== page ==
Positive and normative economics

Positive Statements

Positive Economics – concerned with facts – value free. Positive statements are objective and can be tested as true or false. A positive statement is a statement about what is and contains no indication of approval or disapproval. A positive statement can be wrong; it can be tested by objective use of evidence. The tools of positive economics are reason, logic and empiricism.

Normative Statements

Normative Economics – concerned with opinions. Normative statements are subjective, i.e. they are opinions or value judgements. A normative statement expresses a value judgment about whether a situation is desirable or undesirable. Statements that include indicator words such as: should, ought, or prefer are likely to be normative rather than positive

Decide whether the following statements are positive or normative:

  1. The government can reduce obesity by offering a subsidy to low income families when they buy fresh vegetables in the supermarket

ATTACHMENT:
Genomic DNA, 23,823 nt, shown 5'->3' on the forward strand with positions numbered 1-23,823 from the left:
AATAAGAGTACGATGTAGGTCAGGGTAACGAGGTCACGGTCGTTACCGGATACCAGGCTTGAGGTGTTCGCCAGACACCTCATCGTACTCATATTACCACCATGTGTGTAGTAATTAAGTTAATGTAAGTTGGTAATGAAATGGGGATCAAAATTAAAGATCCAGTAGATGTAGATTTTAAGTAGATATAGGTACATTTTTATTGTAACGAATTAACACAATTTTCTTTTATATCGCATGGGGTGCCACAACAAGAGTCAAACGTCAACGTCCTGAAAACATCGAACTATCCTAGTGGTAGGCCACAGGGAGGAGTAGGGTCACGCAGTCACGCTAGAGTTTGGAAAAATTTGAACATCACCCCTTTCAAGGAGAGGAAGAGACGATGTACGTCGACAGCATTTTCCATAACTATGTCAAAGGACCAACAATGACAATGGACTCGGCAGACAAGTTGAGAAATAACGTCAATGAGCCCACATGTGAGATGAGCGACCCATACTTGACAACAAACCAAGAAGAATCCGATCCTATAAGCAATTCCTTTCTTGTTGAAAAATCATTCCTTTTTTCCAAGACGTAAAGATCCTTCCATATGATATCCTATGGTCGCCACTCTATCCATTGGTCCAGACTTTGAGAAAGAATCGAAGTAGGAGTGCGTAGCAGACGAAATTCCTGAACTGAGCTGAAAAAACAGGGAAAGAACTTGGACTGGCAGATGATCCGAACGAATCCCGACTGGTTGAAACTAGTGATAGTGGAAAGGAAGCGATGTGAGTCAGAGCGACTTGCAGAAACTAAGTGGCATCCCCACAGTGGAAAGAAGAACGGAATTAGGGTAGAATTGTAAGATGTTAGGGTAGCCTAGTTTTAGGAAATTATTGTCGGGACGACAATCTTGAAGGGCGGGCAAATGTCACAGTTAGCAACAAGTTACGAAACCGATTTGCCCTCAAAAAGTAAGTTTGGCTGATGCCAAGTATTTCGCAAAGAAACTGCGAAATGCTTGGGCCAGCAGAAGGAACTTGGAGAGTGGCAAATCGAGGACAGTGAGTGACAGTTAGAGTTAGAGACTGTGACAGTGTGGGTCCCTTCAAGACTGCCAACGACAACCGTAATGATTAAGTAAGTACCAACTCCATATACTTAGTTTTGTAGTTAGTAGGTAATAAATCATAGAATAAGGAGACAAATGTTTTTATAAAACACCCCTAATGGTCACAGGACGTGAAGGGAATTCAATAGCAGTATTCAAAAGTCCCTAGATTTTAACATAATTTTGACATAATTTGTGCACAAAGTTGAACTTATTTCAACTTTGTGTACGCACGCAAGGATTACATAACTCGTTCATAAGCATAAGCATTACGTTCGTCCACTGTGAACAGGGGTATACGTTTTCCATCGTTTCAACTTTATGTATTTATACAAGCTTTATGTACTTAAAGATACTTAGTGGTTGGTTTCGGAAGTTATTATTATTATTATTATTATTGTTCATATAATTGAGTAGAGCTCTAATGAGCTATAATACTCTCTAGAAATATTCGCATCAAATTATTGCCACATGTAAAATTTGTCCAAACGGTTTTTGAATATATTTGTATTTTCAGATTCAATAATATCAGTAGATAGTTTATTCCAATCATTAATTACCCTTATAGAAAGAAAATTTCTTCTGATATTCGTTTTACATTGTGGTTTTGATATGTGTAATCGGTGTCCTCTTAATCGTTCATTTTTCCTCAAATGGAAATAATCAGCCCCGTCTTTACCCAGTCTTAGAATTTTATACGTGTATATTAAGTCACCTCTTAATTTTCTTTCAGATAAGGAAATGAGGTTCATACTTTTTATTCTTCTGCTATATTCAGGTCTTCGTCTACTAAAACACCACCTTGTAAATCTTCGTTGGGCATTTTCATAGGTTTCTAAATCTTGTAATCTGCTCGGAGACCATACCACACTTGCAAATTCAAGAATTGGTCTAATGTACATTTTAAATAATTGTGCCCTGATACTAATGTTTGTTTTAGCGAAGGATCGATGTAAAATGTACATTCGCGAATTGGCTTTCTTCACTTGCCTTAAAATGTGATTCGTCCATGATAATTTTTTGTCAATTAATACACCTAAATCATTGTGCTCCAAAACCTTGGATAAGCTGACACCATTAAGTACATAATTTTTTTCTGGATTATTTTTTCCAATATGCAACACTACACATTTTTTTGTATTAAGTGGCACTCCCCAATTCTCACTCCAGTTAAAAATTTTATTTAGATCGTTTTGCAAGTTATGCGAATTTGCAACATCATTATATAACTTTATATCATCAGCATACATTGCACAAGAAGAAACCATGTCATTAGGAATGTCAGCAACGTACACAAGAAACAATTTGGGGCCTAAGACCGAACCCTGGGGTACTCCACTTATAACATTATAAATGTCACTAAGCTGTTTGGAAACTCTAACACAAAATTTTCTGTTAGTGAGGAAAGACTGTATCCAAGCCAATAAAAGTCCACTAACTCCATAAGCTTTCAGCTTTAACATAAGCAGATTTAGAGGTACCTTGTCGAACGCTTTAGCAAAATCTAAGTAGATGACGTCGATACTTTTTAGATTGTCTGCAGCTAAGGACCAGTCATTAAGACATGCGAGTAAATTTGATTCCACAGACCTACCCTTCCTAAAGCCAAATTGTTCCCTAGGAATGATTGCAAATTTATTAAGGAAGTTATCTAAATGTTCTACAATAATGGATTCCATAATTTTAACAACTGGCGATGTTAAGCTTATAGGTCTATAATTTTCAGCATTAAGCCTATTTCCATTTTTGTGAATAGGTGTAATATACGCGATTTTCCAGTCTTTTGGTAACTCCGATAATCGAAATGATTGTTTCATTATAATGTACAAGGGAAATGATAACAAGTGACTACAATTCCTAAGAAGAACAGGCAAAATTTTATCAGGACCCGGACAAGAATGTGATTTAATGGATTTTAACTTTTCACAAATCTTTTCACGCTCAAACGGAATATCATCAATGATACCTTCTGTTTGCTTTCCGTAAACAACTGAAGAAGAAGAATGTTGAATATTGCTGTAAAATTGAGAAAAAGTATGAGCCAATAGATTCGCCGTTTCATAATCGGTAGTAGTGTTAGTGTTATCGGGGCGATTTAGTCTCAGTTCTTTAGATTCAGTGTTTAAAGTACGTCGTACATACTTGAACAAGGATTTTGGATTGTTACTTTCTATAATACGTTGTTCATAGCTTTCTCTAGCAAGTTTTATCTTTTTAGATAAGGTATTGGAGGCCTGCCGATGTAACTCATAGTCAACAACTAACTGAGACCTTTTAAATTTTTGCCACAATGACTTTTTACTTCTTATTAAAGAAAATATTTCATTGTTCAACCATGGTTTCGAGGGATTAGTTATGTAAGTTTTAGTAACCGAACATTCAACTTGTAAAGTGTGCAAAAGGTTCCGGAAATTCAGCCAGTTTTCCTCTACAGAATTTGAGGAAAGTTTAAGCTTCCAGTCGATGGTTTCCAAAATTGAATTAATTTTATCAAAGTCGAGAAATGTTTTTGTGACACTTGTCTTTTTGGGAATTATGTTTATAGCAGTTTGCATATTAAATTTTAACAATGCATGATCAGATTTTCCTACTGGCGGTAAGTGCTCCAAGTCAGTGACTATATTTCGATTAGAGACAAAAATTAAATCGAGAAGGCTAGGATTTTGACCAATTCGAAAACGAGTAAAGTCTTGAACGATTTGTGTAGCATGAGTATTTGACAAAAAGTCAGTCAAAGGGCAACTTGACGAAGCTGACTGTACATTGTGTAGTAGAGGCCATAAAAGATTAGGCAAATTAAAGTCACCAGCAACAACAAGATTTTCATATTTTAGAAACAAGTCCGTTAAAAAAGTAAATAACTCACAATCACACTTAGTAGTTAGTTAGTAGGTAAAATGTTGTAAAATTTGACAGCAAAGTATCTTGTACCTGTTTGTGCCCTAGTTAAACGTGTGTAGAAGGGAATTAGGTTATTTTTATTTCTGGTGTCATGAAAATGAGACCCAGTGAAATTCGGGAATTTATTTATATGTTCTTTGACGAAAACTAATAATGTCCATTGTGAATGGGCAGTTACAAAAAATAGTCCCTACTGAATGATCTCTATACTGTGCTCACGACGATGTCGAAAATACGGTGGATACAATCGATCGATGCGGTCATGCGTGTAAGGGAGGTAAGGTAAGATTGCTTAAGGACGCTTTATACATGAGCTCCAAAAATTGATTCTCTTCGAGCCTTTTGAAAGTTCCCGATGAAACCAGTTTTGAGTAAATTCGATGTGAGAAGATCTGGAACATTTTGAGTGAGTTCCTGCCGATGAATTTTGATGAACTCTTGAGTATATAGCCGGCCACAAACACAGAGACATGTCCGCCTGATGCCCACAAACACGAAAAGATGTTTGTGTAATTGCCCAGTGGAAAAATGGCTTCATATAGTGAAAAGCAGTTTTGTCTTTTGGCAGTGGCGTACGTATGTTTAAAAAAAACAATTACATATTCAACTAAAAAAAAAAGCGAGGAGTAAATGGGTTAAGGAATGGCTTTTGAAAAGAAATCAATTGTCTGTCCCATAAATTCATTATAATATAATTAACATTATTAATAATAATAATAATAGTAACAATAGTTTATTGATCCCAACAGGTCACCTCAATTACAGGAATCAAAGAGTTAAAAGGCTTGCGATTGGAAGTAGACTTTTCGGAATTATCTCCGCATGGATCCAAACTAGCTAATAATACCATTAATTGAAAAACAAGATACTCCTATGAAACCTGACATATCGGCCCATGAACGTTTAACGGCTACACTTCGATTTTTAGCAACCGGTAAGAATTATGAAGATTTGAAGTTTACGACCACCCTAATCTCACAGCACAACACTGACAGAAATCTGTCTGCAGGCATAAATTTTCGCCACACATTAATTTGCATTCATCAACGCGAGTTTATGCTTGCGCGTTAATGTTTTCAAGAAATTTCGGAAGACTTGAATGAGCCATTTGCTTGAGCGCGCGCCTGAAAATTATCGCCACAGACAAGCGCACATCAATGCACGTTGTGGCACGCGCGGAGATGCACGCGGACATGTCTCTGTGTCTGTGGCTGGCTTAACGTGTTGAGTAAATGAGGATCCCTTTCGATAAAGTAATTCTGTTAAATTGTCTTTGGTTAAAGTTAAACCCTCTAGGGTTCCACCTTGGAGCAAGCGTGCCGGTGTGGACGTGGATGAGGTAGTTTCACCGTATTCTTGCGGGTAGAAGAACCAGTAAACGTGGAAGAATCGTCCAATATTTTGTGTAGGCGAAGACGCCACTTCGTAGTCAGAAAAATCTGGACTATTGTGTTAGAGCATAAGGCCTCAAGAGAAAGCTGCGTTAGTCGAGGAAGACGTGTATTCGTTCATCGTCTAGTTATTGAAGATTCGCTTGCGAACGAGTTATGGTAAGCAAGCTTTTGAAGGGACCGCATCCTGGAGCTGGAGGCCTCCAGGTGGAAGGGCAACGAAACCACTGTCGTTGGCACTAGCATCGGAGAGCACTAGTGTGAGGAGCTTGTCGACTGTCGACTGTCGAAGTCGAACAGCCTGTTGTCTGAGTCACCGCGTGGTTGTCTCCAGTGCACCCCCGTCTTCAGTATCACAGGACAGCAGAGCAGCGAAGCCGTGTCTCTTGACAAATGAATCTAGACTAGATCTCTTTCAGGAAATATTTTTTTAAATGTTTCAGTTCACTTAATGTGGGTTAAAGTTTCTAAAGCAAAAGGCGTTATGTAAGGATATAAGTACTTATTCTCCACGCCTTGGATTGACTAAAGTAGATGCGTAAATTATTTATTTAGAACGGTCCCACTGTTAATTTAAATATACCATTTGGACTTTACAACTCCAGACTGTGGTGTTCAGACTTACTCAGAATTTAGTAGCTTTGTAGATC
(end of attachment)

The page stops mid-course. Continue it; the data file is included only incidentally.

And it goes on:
2. Luxuries should be taxed more heavily than necessities
  3. A rise in the value of the exchange rate will reduce the number of overseas tourists visiting London
  4. The Minimum Wage needs to be replaced with a Living Wage of £8 per hour
  5. German taxpayers should not have to pay for bail outs to a failing Greek economy
  6. Drought in the United States should lead to a rise in the world price of grain
  7. Reducing the top rate of income tax to 45% will increase relative poverty in Britain
  8. It is right that the European Union has introduced a system of carbon trading as a way of cutting CO2 emissions
  9. A reduction in the standard rate of VAT ought to bring about a recovery in consumer spending on many goods and services
  10. A rise in the price of petrol will lead to an increase in the demand for rail transport
  11. An increase in the rate of inflation will lead inevitably to an increase in unemployment
  12. Unemployment is more harmful than inflation
  13. The Government might target unemployment rather than inflation in order to achieve an improvement in economic growth
  14. As a general rule, people are happier in more equal societies
  15. Despite a large increase in income per head, people are no happier today than they were 50 years ago
  16. The promotion of happiness is a more important goal than the maximisation of production

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